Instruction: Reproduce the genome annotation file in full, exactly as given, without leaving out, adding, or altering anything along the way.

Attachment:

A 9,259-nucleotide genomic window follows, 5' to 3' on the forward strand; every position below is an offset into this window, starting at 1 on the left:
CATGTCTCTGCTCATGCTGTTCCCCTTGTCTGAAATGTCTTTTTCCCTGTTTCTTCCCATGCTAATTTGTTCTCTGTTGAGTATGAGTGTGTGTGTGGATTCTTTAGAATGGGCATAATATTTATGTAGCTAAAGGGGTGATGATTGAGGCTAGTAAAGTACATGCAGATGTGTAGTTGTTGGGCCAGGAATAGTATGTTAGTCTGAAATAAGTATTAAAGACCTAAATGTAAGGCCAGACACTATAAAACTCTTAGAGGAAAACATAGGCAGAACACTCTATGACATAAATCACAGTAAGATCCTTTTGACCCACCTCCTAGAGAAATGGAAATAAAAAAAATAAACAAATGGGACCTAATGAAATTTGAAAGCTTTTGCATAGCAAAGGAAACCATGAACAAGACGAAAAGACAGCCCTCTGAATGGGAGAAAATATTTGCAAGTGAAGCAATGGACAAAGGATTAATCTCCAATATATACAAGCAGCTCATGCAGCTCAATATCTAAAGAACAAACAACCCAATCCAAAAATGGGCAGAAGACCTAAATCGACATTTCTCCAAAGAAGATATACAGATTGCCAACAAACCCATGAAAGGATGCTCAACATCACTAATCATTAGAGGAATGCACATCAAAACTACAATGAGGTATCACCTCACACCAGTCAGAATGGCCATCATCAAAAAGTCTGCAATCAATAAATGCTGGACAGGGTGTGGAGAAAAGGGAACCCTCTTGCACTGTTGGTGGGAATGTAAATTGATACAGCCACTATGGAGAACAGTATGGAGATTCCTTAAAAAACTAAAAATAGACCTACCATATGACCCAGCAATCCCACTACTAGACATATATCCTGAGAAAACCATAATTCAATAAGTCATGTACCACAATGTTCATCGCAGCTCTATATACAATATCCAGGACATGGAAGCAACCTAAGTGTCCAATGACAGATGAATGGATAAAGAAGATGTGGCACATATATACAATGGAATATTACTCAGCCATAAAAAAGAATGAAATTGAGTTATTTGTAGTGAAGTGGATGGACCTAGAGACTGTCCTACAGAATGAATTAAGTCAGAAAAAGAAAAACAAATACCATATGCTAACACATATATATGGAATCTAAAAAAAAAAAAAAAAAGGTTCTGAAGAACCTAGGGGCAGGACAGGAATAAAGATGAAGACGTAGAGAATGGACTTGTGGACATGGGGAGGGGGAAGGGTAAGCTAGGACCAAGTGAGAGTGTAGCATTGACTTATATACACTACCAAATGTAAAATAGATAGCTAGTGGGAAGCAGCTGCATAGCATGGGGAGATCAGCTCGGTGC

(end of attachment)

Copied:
A 9,259-nucleotide genomic window follows, 5' to 3' on the forward strand; every position below is an offset into this window, starting at 1 on the left:
CATGTCTCTGCTCATGCTGTTCCCCTTGTCTGAAATGTCTTTTTCCCTGTTTCTTCCCATGCTAATTTGTTCTCTGTTGAGTATGAGTGTGTGTGTGGATTCTTTAGAATGGGCATAATATTTATGTAGCTAAAGGGGTGATGATTGAGGCTAGTAAAGTACATGCAGATGTGTAGTTGTTGGGCCAGGAATAGTATGTTAGTCTGAAATAAGTATTAAAGACCTAAATGTAAGGCCAGACACTATAAAACTCTTAGAGGAAAACATAGGCAGAACACTCTATGACATAAATCACAGTAAGATCCTTTTGACCCACCTCCTAGAGAAATGGAAATAAAAAAAATAAACAAATGGGACCTAATGAAATTTGAAAGCTTTTGCATAGCAAAGGAAACCATGAACAAGACGAAAAGACAGCCCTCTGAATGGGAGAAAATATTTGCAAGTGAAGCAATGGACAAAGGATTAATCTCCAATATATACAAGCAGCTCATGCAGCTCAATATCTAAAGAACAAACAACCCAATCCAAAAATGGGCAGAAGACCTAAATCGACATTTCTCCAAAGAAGATATACAGATTGCCAACAAACCCATGAAAGGATGCTCAACATCACTAATCATTAGAGGAATGCACATCAAAACTACAATGAGGTATCACCTCACACCAGTCAGAATGGCCATCATCAAAAAGTCTGCAATCAATAAATGCTGGACAGGGTGTGGAGAAAAGGGAACCCTCTTGCACTGTTGGTGGGAATGTAAATTGATACAGCCACTATGGAGAACAGTATGGAGATTCCTTAAAAAACTAAAAATAGACCTACCATATGACCCAGCAATCCCACTACTAGACATATATCCTGAGAAAACCATAATTCAATAAGTCATGTACCACAATGTTCATCGCAGCTCTATATACAATATCCAGGACATGGAAGCAACCTAAGTGTCCAATGACAGATGAATGGATAAAGAAGATGTGGCACATATATACAATGGAATATTACTCAGCCATAAAAAAGAATGAAATTGAGTTATTTGTAGTGAAGTGGATGGACCTAGAGACTGTCCTACAGAATGAATTAAGTCAGAAAAAGAAAAACAAATACCATATGCTAACACATATATATGGAATCTAAAAAAAAAAAAAAAAAGGTTCTGAAGAACCTAGGGGCAGGACAGGAATAAAGATGAAGACGTAGAGAATGGACTTGTGGACATGGGGAGGGGGAAGGGTAAGCTAGGACCAAGTGAGAGTGTAGCATTGACTTATATACACTACCAAATGTAAAATAGATAGCTAGTGGGAAGCAGCTGCATAGCATGGGGAGATCAGCTCGGTGC